Radiology subinternships can play key role in radiologist recruitment

If the curricula effectively incorporate hands-on experience with quality instruction and team integration, radiology subinternships can be an effective means of prompting medical students to choose radiology for their final-year clinical elective.  

That’s according to a study published online Sept. 22 in the German journal RöFo: progress in the field of x-ray and imaging techniques.

Richard Kasch, MD, MSc, of the University of Greifswald in northeastern Germany and colleagues surveyed 94 medical students (54.4 percent women, 45.6 percent men) who had completed a four-month subinternship in radiology in locations around the country.

The researchers divided the students into four groups: those who said they could picture themselves doing a clinical elective in radiology in their final school year based on their experiences during the subinternship (“Yes, based on subinternship”), those who said they could not (“No, based on subinternship”) and those who had already made up their minds prior to the subinternship (“Yes, prior to subinternship” and “No, prior to subinternship”).

Reviewing the individual responses, Kasch and team learned that the majority (54 students, or 57.4 percent) intended to do a final-year clinical elective in radiology.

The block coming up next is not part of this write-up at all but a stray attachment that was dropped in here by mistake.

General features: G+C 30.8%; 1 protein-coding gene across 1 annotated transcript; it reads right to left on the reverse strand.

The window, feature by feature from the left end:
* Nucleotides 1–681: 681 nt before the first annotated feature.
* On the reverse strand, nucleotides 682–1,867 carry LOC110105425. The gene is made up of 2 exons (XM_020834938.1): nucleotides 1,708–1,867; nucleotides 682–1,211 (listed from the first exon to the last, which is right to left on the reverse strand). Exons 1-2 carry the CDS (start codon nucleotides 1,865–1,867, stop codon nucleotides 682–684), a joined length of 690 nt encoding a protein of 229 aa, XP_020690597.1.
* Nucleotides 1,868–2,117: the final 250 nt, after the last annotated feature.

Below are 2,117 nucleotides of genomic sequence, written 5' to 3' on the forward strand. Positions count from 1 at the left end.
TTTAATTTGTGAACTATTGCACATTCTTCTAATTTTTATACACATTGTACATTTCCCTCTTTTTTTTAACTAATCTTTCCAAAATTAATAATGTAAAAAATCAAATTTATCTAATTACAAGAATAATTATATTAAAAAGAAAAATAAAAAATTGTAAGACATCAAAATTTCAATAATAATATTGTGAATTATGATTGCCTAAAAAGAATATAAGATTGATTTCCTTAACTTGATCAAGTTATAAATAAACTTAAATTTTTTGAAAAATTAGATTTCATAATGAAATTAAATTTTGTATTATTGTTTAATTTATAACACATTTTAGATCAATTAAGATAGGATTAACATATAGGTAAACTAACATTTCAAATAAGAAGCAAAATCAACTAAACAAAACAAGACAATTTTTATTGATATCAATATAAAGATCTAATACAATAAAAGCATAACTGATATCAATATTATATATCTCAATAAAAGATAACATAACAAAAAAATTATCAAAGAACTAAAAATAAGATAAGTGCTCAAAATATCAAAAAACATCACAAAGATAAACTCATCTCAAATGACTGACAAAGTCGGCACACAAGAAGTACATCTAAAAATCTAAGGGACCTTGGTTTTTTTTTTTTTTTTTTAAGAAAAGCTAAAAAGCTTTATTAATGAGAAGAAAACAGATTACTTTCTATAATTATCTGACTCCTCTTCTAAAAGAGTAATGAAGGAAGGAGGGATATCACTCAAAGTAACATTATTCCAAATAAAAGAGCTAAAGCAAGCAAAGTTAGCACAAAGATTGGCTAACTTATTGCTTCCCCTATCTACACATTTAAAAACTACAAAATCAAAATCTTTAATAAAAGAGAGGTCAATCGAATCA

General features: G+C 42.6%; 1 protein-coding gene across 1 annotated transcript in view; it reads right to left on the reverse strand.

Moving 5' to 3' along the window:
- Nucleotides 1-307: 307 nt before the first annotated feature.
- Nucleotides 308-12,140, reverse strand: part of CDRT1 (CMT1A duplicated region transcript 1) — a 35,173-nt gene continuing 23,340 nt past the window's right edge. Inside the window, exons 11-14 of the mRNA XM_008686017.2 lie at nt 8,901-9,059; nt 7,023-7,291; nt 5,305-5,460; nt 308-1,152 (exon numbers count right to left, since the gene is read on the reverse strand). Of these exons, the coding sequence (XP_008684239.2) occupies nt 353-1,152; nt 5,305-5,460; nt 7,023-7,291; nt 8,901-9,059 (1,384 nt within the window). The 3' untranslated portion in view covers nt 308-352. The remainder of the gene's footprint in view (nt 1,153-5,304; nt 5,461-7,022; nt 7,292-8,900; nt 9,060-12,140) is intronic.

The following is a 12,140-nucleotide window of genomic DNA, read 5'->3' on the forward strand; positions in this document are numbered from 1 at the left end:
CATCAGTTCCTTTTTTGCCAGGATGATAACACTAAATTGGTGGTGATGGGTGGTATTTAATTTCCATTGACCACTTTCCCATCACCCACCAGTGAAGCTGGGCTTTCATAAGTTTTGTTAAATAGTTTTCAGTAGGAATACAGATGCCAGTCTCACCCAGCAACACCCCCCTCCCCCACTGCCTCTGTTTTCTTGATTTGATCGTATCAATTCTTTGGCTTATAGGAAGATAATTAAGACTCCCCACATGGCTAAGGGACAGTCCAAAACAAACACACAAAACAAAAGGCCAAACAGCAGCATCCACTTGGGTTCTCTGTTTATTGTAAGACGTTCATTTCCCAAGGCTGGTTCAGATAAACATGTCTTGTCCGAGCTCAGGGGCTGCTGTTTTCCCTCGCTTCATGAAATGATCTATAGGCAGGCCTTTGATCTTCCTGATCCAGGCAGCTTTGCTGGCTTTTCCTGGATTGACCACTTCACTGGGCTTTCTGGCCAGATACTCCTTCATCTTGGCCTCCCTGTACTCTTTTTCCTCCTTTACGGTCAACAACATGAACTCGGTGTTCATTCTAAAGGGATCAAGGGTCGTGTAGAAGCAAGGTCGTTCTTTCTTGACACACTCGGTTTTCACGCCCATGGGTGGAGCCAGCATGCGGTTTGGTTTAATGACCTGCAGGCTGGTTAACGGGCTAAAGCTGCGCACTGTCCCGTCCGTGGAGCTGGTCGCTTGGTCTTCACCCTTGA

Some 39 of these (41.5  percent) cited “being encouraged” by their experiences during the subinternship as a reason for their decision.

At the same time, the team found out, 42.6  percent (40 students) came away from the subinternship with a self-reported negative attitude toward a clinical elective in radiology, and 16 of them (17.0  percent) based this on their subinternship experience.

Groups did not differ regarding gender or age, Kasch and co-authors report.

The students who were motivated to do a final-year clinical elective in radiology said they had experienced excellent academic teaching (p = 0.001) and practical involvement (p = 0.003), achieved their learning goals more often (p = 0.001), were better integrated into the team (p = 0.001) and acquired more practical skills (p = 0.003).

Overall satisfaction was higher in these groups (p = 0.001).

“Satisfaction with a radiology subinternship is crucial for motivating medical students to do a final year clinical elective in radiology,” Kasch and co-authors conclude. “A structured subinternship and continuous mentoring should be targeted to keep students connected to radiology.”

The insights on subinternships come at a good time, as a recent U.S. survey found that, of 1,200 fourth-year med students who responded, only 7 percent said they planned on pursuing radiology as their specialty.

(Things could be worse in the U.S., as some healthcare watchers in Scotland, for example, are sounding the alarm about a looming radiologist shortage.)